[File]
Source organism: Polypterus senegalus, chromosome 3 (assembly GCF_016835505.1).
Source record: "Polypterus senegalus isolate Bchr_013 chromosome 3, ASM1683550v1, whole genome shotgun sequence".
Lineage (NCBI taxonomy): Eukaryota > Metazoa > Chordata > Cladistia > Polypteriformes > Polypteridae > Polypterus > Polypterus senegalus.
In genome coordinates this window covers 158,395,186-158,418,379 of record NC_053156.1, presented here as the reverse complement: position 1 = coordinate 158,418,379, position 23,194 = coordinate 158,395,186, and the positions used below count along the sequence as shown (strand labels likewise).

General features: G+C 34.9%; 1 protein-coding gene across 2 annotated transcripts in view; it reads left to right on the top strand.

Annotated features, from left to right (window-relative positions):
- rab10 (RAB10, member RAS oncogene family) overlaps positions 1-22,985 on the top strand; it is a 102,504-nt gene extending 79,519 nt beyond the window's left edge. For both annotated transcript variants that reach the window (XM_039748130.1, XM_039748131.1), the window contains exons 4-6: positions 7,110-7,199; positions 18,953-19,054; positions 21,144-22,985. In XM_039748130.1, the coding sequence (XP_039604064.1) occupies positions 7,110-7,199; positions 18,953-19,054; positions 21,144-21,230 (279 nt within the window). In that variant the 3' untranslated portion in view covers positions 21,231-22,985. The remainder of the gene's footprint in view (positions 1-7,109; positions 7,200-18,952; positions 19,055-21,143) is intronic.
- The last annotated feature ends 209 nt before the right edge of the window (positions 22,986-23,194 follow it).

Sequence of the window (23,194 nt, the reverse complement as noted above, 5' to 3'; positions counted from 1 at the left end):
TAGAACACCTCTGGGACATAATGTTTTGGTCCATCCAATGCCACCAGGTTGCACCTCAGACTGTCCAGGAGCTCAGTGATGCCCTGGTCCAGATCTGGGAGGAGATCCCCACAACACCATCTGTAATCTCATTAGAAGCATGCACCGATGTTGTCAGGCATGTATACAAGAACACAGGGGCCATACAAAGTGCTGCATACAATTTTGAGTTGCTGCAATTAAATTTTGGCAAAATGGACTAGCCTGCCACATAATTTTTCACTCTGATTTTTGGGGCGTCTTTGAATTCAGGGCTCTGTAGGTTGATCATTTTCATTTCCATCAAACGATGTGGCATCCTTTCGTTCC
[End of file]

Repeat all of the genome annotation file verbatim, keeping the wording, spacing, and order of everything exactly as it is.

Source organism: Polypterus senegalus, chromosome 3 (assembly GCF_016835505.1).
Source record: "Polypterus senegalus isolate Bchr_013 chromosome 3, ASM1683550v1, whole genome shotgun sequence".
Lineage (NCBI taxonomy): Eukaryota > Metazoa > Chordata > Cladistia > Polypteriformes > Polypteridae > Polypterus > Polypterus senegalus.
In genome coordinates this window covers 158,395,186-158,418,379 of record NC_053156.1, presented here as the reverse complement: position 1 = coordinate 158,418,379, position 23,194 = coordinate 158,395,186, and the positions used below count along the sequence as shown (strand labels likewise).

General features: G+C 34.9%; 1 protein-coding gene across 2 annotated transcripts in view; it reads left to right on the top strand.

Annotated features, from left to right (window-relative positions):
- rab10 (RAB10, member RAS oncogene family) overlaps positions 1-22,985 on the top strand; it is a 102,504-nt gene extending 79,519 nt beyond the window's left edge. For both annotated transcript variants that reach the window (XM_039748130.1, XM_039748131.1), the window contains exons 4-6: positions 7,110-7,199; positions 18,953-19,054; positions 21,144-22,985. In XM_039748130.1, the coding sequence (XP_039604064.1) occupies positions 7,110-7,199; positions 18,953-19,054; positions 21,144-21,230 (279 nt within the window). In that variant the 3' untranslated portion in view covers positions 21,231-22,985. The remainder of the gene's footprint in view (positions 1-7,109; positions 7,200-18,952; positions 19,055-21,143) is intronic.
- The last annotated feature ends 209 nt before the right edge of the window (positions 22,986-23,194 follow it).

Sequence of the window (23,194 nt, the reverse complement as noted above, 5' to 3'; positions counted from 1 at the left end):
TAGAACACCTCTGGGACATAATGTTTTGGTCCATCCAATGCCACCAGGTTGCACCTCAGACTGTCCAGGAGCTCAGTGATGCCCTGGTCCAGATCTGGGAGGAGATCCCCACAACACCATCTGTAATCTCATTAGAAGCATGCACCGATGTTGTCAGGCATGTATACAAGAACACAGGGGCCATACAAAGTGCTGCATACAATTTTGAGTTGCTGCAATTAAATTTTGGCAAAATGGACTAGCCTGCCACATAATTTTTCACTCTGATTTTTGGGGCGTCTTTGAATTCAGGGCTCTGTAGGTTGATCATTTTCATTTCCATCAAACGATGTGGCATCCTTTCGTTCC